Journal of Virological Methods 04/2008; 148(1-2):1-8. · 1.90 Impact Factor
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    ABSTRACT: Nucleotide and amino acid sequences of the VP8* gene of five Vietnamese P[6] rotavirus strains detected from hospitalized patients with acute gastroenteritis were analyzed and compared with other human and porcine P[6] rotaviruses. It is of interest that these strains had greatest identity with two Italian porcine rotavirus strains, 134/04-10 and 134/04-11. To our knowledge, these five Vietnamese rotaviruses are the rare P[6] rotavirus strains belonging to lineage I that cluster into sublineage Ic with porcine rotaviruses, and not into sublineage Ia, as other human P[6] rotaviruses have done so far. Sequence analysis of the VP7 gene of these P[6] rotavirus strains was also performed. The results showed that the Vietnamese G9P[6] strain had high similarity with other human G9 rotaviruses, confirming a human-animal reassortant virus, whereas other three G4P[6] strains had best identity with porcine G4 rotavirus strains, suggesting interspecies transmission of rotavirus between porcine and humans. This result provides the important data on molecular characteristics of Vietnamese rotaviruses, and highlights interspecies transmission events of rotaviruses in Vietnam as well as in Asia.
    Journal of Medical Virology 01/2008; 79(12):1959-65. · 2.37 Impact Factor
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    ABSTRACT: Norovirus, which belongs to the family Caliciviridae, is one of the major causes of nonbacterial acute gastroenteritis in the world. The main human noroviruses are of genogroup I (GI) and genogroup II (GII), which were subdivided further into at least 15 and 18 genotypes (GI/1 to GI/15 and GII/1 to GII/18), respectively. The development of immunological diagnosis for norovirus had been hindered by the antigen specificity of the polyclonal antibody. Therefore, several laboratories have produced broadly reactive monoclonal antibodies, which recognize the linear GI and GII cross-reactive epitopes or the conformational GI-specific epitope. In this study, we characterized the novel monoclonal antibody 14-1 (MAb14-1) for further development of the rapid immunochromatography test. Our results demonstrated that MAb14-1 could recognize 15 recombinant virus-like particles (GI/1, 4, 8, and 11 and GII/1 to 7 and 12 to 15) and showed weak affinity to the virus-like particle of GI/3. This recognition range is the broadest of the existing monoclonal antibodies. The epitope for MAb14-1 was identified by fragment, sequence, structural, and mutational analyses. Both terminal antigenic regions (amino acid positions 418 to 426 and 526 to 534) on the C-terminal P1 domain formed the conformational epitope and were in the proximity of the insertion region (positions 427 to 525). These regions contained six amino acids responsible for antigenicity that were conserved among genogroup(s), genus, and Caliciviridae. This epitope mapping explained the broad reactivity and different titers among GI and GII. To our knowledge, we are the first group to identify the GI and GII cross-reactive monoclonal antibody, which recognizes the novel conformational epitope. From these data, MAb14-1 could be used further to develop immunochromatography.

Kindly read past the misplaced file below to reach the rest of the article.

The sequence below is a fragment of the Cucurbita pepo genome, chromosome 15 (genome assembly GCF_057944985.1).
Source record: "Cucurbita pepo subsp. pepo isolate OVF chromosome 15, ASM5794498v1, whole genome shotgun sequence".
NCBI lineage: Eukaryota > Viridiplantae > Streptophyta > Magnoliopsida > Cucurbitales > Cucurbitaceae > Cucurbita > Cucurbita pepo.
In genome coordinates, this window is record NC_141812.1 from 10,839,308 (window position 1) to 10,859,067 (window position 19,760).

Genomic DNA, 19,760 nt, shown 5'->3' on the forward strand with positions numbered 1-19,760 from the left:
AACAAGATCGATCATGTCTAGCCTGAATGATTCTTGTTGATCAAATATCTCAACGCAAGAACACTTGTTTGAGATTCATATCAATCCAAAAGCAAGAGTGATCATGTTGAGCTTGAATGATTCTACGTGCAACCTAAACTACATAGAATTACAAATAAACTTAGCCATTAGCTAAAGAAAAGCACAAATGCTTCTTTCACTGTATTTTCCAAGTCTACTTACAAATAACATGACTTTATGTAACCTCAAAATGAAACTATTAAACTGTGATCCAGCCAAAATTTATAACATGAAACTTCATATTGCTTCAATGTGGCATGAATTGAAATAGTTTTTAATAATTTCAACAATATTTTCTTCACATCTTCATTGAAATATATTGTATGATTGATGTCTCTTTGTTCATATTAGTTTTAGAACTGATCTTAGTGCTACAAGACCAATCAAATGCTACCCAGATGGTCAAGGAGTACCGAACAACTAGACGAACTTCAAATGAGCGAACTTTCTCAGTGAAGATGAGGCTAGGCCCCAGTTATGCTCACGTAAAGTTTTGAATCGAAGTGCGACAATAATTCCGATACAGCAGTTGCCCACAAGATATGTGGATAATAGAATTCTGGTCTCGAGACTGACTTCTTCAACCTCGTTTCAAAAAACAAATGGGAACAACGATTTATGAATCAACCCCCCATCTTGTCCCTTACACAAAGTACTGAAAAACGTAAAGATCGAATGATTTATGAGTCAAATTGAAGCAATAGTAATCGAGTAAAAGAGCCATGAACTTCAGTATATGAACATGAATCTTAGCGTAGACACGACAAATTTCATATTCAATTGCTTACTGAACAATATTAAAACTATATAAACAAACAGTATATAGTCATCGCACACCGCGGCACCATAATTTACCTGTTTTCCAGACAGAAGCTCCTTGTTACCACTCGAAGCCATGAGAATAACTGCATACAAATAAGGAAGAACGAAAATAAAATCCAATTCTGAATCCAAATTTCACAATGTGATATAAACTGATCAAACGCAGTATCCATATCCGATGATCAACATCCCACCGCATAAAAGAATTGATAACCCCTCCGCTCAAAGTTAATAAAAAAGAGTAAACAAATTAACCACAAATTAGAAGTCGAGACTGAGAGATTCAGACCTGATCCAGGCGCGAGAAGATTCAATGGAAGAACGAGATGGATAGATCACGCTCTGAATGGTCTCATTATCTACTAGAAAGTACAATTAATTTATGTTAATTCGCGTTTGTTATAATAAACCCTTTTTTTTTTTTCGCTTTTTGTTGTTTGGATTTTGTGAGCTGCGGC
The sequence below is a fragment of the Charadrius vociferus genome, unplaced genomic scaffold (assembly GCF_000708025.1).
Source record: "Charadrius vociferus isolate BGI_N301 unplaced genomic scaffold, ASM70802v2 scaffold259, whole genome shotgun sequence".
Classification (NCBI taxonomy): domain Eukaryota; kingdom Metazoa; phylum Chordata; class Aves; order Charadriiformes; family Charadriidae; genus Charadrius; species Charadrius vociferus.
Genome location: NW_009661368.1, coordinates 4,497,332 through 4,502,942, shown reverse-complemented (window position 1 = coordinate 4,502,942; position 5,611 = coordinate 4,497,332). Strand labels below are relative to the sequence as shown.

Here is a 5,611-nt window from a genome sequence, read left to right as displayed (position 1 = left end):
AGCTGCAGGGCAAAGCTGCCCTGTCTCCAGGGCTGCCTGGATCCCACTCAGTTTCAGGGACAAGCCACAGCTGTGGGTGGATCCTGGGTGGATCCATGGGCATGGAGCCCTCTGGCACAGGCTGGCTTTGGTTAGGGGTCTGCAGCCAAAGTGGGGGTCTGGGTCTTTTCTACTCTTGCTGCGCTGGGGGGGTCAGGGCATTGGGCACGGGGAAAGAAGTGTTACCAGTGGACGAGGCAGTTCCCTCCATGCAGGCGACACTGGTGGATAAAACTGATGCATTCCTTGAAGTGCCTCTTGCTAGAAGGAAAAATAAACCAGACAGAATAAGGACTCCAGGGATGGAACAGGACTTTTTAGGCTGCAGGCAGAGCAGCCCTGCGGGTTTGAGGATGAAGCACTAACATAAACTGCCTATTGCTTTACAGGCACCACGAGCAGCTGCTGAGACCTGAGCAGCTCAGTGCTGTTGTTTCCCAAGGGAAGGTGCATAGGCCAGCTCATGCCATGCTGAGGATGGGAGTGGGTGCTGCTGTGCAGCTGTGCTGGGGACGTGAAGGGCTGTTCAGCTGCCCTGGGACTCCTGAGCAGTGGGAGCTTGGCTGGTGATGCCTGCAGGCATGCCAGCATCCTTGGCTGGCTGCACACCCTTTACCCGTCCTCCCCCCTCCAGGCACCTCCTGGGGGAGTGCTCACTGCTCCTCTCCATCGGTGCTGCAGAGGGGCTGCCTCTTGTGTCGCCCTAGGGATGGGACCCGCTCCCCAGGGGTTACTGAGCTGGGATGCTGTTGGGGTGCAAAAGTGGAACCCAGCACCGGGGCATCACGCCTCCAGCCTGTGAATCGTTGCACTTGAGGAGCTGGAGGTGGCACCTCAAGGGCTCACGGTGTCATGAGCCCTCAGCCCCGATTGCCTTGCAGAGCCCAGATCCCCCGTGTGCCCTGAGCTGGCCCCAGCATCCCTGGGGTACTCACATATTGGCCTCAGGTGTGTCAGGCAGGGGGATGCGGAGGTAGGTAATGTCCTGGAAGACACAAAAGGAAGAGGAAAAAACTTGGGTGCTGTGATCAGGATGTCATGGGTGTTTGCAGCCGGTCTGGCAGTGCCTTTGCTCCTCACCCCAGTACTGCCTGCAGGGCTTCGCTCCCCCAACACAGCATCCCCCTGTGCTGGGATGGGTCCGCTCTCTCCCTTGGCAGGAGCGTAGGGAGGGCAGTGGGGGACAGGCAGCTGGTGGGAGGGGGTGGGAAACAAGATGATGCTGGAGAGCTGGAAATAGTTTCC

Journal of Virology 12/2007; 81(22):12298-306. · 5.08 Impact Factor